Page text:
Leeds' I truly recognise their statuses as seperate cities, which just happen
to share a police force, PTA/E etc.
It's great reading, look forward to more on Eyewitness Manchester. Cheers
PS Would be great to see something on Risley/Birchwood. I find the history
of that area fascinating... and it's less than 15 miles from Manchester
Town Hall :-).
photographer-writer in a car, on foot or occasionally on a bike, trying
to cover an area of about 200 square miles of conurbation and countryside.
It's not easy! That's why I tend to concentrate on the city centre and areas
close by, including Salford. I've touched on the question of local boundaries
and local identities before. In a nutshell, I think our true local identity
is not well represented by the current local government structure. And what
effect the regional parliament will have remains to be seen! Eventually
I will get out as far as Birchwood and Warrington!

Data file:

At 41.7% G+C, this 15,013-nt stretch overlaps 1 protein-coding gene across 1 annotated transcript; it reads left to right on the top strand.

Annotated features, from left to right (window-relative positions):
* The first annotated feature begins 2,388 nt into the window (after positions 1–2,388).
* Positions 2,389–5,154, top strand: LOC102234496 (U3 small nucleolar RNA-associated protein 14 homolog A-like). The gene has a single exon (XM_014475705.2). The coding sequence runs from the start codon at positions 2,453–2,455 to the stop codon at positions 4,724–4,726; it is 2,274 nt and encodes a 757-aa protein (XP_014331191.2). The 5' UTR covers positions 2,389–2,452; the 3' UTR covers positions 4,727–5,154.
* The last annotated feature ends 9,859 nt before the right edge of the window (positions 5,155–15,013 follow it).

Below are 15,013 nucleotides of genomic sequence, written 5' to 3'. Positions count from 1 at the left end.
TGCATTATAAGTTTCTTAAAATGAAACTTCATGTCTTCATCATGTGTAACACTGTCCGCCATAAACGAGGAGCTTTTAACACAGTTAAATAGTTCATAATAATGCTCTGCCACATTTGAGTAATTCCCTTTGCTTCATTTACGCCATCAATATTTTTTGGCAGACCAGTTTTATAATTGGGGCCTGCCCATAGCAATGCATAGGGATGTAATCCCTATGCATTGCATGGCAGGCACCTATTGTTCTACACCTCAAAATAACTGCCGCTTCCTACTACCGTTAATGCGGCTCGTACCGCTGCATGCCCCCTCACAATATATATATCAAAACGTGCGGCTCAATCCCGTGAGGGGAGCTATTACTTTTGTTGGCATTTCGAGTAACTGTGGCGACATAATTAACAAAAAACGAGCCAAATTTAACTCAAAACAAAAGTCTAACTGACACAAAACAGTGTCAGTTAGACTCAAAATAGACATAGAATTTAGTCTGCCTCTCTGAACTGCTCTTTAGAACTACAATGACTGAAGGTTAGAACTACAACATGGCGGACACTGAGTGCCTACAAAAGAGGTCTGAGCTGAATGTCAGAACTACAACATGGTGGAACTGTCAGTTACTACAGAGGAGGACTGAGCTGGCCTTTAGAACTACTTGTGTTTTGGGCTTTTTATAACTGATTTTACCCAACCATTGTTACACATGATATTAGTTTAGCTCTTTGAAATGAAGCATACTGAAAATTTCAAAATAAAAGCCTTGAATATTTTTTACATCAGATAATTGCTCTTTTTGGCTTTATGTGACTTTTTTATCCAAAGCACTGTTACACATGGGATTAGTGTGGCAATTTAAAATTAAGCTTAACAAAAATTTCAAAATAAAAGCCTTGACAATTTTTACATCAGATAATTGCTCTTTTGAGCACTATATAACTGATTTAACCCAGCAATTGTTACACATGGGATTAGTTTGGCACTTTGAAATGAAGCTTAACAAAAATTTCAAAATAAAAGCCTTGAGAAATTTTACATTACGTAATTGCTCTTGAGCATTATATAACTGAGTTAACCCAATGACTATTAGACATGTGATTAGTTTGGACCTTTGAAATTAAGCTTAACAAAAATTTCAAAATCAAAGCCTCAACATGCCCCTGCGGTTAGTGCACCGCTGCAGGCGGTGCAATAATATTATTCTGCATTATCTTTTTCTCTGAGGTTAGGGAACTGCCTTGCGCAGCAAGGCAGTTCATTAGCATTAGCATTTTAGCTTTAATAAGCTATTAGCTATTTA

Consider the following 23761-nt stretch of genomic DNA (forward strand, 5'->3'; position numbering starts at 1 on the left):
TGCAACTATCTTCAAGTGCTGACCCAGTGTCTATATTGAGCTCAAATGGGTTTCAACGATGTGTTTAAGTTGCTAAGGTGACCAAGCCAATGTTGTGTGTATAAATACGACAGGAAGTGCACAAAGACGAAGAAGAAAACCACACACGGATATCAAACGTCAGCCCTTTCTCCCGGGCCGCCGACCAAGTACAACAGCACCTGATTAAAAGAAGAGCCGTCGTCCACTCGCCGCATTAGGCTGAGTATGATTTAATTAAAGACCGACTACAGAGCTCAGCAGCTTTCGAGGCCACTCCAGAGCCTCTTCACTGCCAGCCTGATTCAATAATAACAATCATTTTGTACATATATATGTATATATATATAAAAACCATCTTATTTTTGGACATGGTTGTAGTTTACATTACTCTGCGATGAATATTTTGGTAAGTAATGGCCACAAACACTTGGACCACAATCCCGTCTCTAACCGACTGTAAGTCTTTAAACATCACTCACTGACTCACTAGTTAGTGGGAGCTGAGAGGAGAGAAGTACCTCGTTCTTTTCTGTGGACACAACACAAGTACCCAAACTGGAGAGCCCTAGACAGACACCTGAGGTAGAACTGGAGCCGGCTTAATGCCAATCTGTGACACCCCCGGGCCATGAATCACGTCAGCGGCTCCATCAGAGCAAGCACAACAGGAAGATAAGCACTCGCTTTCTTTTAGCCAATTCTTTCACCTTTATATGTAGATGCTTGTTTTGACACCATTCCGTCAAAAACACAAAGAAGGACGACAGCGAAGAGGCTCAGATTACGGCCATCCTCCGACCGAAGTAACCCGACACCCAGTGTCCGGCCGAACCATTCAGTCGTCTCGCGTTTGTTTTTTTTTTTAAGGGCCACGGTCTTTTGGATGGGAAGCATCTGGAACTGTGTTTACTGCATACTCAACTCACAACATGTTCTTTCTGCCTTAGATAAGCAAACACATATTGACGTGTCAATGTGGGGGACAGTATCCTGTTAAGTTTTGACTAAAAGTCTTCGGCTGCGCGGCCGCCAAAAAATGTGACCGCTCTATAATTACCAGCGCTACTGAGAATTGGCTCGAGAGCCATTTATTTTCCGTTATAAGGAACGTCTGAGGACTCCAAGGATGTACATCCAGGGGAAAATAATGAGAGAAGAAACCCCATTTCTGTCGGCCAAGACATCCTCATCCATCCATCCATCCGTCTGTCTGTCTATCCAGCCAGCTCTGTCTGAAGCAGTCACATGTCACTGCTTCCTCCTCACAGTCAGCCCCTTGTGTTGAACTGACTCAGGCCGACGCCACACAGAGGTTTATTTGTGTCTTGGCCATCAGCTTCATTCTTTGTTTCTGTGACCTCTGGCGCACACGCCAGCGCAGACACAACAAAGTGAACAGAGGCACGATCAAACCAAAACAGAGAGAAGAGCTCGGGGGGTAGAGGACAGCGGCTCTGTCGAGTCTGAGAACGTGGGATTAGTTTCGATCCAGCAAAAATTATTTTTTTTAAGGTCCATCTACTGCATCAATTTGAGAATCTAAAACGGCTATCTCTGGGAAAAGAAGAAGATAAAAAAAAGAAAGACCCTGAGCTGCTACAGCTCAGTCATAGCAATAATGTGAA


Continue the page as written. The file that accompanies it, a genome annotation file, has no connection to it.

Aidan - Who are some of the major employers in Manchester? I've continued
to study the city and I'm wondering, now that so much industry is long
gone, which companies help the local economy.
Also, not being from Manchester, I'm really not sure about this, but
how safe do Mancunians perceive their city as being? I know there are
a lot of areas that are currently being regenerated (New Deal for Communities,
North MCR Regeneration Area, etc.), but despite looking at Greater Manchester
Police crime statistics and the index of multiple deprivation I'm still
curious as to how locals think their city is portrayed, crime and disorder-wise.
Thanks and Take Care,
questions. Once Manchester was a place of factories, warehouses, cotton
spinning mills, heavy industry, coal mining and lots more. But it was
also an important place for banking, insurance, finance, culture and education,
and these areas are still important in today's Manchester. We also have
a strong service sector, with people employed in hotels, bars, night clubs
and the leisure industry. As for safety, I think people perceive certain
parts of Manchester as being unsafe. I won't mention any districts in